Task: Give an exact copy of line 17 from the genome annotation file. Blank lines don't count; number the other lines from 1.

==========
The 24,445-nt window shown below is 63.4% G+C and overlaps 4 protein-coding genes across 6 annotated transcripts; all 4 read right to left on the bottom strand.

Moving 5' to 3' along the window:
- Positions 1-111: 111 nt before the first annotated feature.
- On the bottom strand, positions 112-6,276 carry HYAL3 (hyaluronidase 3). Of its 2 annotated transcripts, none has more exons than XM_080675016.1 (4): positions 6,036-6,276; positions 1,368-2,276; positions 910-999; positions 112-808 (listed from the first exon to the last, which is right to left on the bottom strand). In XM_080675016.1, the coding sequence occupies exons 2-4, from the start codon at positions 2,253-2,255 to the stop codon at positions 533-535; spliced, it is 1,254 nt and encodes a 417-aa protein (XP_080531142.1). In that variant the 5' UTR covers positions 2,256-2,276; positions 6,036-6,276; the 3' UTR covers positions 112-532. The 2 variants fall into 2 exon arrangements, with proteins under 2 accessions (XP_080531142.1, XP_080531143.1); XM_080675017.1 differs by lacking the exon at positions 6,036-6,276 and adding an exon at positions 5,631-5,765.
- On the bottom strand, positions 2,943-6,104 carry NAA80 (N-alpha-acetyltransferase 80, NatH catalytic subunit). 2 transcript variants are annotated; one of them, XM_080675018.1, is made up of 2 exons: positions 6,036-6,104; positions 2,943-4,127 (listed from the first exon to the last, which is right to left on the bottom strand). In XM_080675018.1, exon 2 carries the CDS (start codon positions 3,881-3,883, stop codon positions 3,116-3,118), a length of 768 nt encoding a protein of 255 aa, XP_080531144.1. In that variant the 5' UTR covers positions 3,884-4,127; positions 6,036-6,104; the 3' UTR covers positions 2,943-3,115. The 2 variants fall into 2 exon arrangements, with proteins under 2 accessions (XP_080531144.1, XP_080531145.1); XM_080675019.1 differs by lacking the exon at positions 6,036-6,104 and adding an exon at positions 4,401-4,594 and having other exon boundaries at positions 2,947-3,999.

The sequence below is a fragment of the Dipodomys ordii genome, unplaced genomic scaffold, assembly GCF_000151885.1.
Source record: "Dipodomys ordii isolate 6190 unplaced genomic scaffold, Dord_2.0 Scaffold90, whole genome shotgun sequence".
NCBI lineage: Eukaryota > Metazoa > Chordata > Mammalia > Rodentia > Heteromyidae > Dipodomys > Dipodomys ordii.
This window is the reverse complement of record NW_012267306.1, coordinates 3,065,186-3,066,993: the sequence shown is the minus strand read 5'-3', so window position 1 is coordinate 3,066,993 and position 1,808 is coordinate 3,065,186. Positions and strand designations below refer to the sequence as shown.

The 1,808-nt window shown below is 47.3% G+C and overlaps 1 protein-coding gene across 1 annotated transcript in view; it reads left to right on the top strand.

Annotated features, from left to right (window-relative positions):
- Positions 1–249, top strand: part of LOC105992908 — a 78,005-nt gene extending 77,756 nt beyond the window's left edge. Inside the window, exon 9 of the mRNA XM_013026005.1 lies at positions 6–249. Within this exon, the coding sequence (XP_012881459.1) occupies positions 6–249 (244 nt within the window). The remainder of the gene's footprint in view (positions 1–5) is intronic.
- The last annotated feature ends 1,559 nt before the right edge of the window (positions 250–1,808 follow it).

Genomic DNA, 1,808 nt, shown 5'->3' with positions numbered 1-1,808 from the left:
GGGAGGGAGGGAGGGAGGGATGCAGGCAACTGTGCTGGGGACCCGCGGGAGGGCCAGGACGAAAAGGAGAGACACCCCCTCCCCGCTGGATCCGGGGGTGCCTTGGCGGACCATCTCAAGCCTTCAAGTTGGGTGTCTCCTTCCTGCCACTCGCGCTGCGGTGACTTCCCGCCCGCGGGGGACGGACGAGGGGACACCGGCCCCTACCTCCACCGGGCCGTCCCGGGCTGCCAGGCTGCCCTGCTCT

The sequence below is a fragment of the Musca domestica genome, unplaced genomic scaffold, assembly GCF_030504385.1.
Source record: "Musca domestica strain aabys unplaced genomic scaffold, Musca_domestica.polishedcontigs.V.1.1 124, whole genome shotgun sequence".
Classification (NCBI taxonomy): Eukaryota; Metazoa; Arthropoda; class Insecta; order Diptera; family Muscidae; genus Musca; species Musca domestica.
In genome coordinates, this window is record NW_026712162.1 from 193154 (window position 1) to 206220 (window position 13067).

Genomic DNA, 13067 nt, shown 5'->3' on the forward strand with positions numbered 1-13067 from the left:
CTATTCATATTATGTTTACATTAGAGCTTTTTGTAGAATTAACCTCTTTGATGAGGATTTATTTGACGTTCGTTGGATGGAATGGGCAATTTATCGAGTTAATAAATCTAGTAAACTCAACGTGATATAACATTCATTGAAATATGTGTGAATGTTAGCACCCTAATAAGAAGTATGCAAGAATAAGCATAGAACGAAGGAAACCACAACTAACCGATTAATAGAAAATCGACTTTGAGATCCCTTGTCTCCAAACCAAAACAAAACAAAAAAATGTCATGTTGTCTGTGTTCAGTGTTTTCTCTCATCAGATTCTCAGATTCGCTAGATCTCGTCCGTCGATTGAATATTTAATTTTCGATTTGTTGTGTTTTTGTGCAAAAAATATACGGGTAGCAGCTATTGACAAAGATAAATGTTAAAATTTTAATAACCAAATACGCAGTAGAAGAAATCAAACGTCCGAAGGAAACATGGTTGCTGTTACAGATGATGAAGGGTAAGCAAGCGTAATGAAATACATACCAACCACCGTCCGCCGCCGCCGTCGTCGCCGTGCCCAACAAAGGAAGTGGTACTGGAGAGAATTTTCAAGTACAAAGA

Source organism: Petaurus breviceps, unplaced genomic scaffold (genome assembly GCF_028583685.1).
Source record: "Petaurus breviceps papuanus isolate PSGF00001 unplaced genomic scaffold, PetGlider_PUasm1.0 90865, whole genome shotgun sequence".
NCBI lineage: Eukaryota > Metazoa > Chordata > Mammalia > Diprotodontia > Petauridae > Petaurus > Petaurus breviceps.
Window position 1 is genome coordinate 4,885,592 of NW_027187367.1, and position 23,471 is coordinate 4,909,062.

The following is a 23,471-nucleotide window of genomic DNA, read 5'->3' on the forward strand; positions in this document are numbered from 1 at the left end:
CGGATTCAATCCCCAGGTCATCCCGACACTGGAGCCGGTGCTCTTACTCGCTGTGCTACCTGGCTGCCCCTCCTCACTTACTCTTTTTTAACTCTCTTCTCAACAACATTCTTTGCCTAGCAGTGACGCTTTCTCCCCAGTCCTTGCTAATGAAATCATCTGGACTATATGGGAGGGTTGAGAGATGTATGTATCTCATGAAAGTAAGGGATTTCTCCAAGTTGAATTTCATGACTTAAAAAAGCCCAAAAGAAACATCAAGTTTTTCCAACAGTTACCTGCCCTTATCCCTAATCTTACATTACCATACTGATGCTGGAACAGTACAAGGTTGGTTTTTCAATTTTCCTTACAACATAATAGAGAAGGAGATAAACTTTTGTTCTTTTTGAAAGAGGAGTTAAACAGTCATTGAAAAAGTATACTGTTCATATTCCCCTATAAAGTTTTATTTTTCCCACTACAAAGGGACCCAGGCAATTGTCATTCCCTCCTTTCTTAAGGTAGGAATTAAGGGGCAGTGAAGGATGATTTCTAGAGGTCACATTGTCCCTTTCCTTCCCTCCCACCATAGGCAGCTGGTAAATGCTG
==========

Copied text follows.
Source record: "Musca domestica strain aabys unplaced genomic scaffold, Musca_domestica.polishedcontigs.V.1.1 124, whole genome shotgun sequence".